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66 Cards in this Set

  • Front
  • Back

Motor development

Study of change in motor behavior & biological changes over time


Qualities set at birth, traits, characteristics

Hair color, eye color, personality (established at age 6)


Observable changes in quantity


Change in functioning- either qualitative or quantitative


Time table of developmental events

Resistant to external influence, genetically determined

Menarche- first occurrence of menstruation

Motor behavior

Observable changes in learning/performance of motor skills/sports

Walking, standing

Cephalocaudal development

Growth from head to feet

Proximodistal development

Growth from center of body to periphery


Opportunities for action that objects, events or places in the environment provide

Stairs, diving boards

Provides stimulus for motor development


Deteriorated capacity to regulate ones internal environment

Reduced probability for survival

Assumption 1

Continual and cumulative- change is constant, based on past experiences


Age related, common milestones (walking, sitting)


Not age related, transitions over time

Assumption 2

All domains are interrelated- physical, cognitive, psychological behavior and environment all contribute to make you YOU

Assumption 3

Individual differences- each person is unique. Heredity and environment play major role

Assumption 4

Environment plays a role- consider a person’s history, culture, and affordances

Assumption 5

Critical and sensitive periods-

Critical- similar to stage, optimal time for emergence of developmental behaviors (4-8 months- grasping)

Sensitive- time when influenced by specific factors (embryonic/fetal- stress, drugs, alcohol)

Assumption 6

Aided by positive stimulation- brain must be stimulated to increase architecture (building blocks, bright colors)

Assumption 7

Much plasticity- change in development due to + and - life experiences

Assumption 8

Motor development is multifaceted and dynamic phenomenon- movement abilities not predominantly ties to genetics

Assumption 9

With age abilities regress- decreased vision, hearing, and muscular strength


Conception to birth

Embryonic period

0-8 weeks prenatal

Fetal period

8 weeks to birth prenatal


Birth to 2 years- highly dependent, beginning of language, symbolic thought, sensorimotor coordination


2-12 years

Early childhood

2-6 years- fund. Motor skills, movement awareness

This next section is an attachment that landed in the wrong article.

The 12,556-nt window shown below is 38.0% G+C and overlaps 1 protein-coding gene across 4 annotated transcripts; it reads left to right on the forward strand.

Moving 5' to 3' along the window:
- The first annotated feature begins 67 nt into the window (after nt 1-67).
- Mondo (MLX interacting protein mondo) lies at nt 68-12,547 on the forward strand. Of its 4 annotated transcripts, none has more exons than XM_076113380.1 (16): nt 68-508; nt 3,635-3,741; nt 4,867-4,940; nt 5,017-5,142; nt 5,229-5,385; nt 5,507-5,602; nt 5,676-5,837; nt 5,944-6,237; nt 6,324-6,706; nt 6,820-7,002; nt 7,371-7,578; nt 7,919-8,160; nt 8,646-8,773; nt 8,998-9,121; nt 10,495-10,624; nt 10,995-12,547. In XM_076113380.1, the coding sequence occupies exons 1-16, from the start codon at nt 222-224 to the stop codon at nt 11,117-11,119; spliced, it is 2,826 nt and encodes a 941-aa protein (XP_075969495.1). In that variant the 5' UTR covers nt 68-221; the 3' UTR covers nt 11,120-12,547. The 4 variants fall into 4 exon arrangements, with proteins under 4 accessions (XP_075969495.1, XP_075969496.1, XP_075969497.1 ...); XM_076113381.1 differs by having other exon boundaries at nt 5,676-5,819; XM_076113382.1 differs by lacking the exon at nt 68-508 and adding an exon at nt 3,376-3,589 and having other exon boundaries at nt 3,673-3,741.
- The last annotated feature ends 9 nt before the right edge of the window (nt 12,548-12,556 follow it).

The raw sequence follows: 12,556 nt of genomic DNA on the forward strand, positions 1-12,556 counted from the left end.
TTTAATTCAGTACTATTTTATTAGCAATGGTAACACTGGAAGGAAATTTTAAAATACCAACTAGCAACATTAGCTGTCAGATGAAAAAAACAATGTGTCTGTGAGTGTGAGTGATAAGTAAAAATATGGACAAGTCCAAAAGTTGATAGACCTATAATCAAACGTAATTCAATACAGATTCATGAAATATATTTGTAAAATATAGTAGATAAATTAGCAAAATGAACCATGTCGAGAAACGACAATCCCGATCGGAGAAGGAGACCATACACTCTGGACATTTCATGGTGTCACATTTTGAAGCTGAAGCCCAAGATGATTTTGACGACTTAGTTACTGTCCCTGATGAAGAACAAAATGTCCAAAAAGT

Late childhood

6-12 years- motor skill refinement, growth rate decreases


12-18 years- landmark, puberty, increased height and weight


3 stages

Young adulthood- 18-40

Middle - 40-60

Older- 60+

Developmental continuum

Overlapping characteristics

Development is continuous


movement (prenatal- 6 months)

Phased out as voluntary control increases

Rudimentary movement

Birth- 2 years

Voluntary movement- crawling, creeping, walking

Fundamental movement

2-6 years

Outgrowth of rudimentary

30+ skills emerge (turn, twist, bend, throw, kick)

Body awareness

Sport skill

6-12 years

Fundamentals more refined

Ability to learn and practice

Growth and refinement

12-18 years

Puberty- hormones increase, increased muscular size/ skeletal growth

Peak performance

25-30 years

Peak physio. Function/ max motor performance

Increased strength, cardio resp endurance, and processing speed


After age 30

Lose 1%/ year of physio./neurological factors

Decreased flexibility and muscle mass

Increased body fat

2 factors of heredity

Genetic makeup



Unit of heredity within chromosomes

1 cell contains 46 chromosomes (23 pairs)


Contains genetic code

Contains history of genes spanning generations

Determine blood type, eye color, intelligence, height, etc.


Cell division

DNA unzips, forms sep. strands, reproduces

RNA- ribonucleic acid

DNA embedded into RNA

Human genome project

Researchers believed the body contained 100k genes

Later determined to contain 20-25k genes

Identified which genes control traits or behaviors


All of genetic inheritance

Disease prone (diabetes, arthritis)


Observable characteristics and behaviors

Hair color, eye color

Nervous system

Most important system

1. Sensory function

2. Integrative function (memory/thought)

3. Motor function

2 parts of nervous system

Central nervous system (CNS)- Brain and spinal cord

Peripheral nervous system (PNS)- nerve fibers

Spinal cord

Acts as a pathway for input and response of info processing


Involuntary motion, reflexes


Regulates BP, Respiration, HR




Reflex movements caused by visual/auditory stimulation

Diencephalon 2 parts

Thalamus- sensory information passes through- smell, pressure

Hypothalamus- neural and hormonal functions maintain homeostasis

Reticular formation

Attention, cognition, motor activity

Cerebral cortex

Outer layer of cerebrum

Contains 75% of all neurons in CNS

Critical thinking and info. Processing

Fine motor skills

Basal ganglia

Inner layer of cerebrum

Planning/coordinating movements

Unconscious behavior (muscle tone)

Gross body movements


Coordinated sequences in complex movements (approach in volleyball)

PNS 2 parts

Somatic- controls skeletal muscles, voluntary control

Autonomic- controls internal organs and smooth muscle- involuntarubcintrol

Nerve fibers

Afferent- sensory info to spinal cord

Efferent- motor impulse from brain to limbs


Nerve cell, basic unit of CNS

Impulses travel down neurons to relay info


Connection between an axon and another neuron

Neuromuscular unit (motor unit)

Contains the neuron and all muscle fibers innervated by it

Cell proliferation

Immature neurons become targeted for their role in CNS

Neurons migrate and integrate with other neurons

Cell differentiation

Myelin sheath develops (fatty covering over nerve fibers to allow for smoother communication between neurons)

Known as myelination

Cell death

40-75% of neurons die during steps of CNS development

Only strong survive